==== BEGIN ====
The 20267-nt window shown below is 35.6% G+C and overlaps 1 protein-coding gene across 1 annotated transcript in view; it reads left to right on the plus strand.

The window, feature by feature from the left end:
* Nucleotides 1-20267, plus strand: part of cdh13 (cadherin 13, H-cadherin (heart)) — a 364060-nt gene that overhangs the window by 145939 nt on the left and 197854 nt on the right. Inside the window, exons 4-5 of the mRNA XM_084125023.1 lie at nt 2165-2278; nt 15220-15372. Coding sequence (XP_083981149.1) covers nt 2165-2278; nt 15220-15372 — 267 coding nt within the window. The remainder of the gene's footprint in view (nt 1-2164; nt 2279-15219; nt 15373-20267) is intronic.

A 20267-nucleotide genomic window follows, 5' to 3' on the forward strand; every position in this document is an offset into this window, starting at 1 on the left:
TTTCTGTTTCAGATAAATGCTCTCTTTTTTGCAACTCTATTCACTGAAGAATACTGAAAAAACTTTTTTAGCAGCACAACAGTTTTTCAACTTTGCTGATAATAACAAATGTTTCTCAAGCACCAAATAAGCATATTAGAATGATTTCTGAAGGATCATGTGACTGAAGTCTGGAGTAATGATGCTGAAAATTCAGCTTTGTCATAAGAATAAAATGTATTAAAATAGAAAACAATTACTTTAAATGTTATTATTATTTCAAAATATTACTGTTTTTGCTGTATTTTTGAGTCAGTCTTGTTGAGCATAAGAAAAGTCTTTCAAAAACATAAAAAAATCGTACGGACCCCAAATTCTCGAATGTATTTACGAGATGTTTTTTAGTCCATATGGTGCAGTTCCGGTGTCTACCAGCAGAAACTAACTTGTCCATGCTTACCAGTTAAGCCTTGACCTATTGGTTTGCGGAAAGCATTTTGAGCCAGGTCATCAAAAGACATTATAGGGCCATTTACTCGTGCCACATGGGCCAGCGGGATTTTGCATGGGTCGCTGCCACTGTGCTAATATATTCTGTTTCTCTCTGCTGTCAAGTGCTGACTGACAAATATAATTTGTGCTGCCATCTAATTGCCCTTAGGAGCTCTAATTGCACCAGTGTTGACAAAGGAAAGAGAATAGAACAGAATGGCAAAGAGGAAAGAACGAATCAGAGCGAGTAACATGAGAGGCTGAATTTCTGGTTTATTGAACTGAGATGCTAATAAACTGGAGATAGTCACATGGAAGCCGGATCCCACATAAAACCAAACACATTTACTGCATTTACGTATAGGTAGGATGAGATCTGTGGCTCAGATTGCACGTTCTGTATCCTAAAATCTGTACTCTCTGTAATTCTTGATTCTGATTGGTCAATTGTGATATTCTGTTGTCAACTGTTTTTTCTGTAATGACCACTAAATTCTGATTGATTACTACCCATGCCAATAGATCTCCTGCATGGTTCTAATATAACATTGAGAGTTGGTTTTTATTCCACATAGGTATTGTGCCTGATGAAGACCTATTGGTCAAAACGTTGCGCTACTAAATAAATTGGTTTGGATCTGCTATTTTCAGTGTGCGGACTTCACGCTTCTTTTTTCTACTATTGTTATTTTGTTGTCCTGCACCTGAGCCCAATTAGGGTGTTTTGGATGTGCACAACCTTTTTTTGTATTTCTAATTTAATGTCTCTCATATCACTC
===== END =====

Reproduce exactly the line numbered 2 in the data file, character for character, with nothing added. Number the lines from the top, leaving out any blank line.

The window, feature by feature from the left end: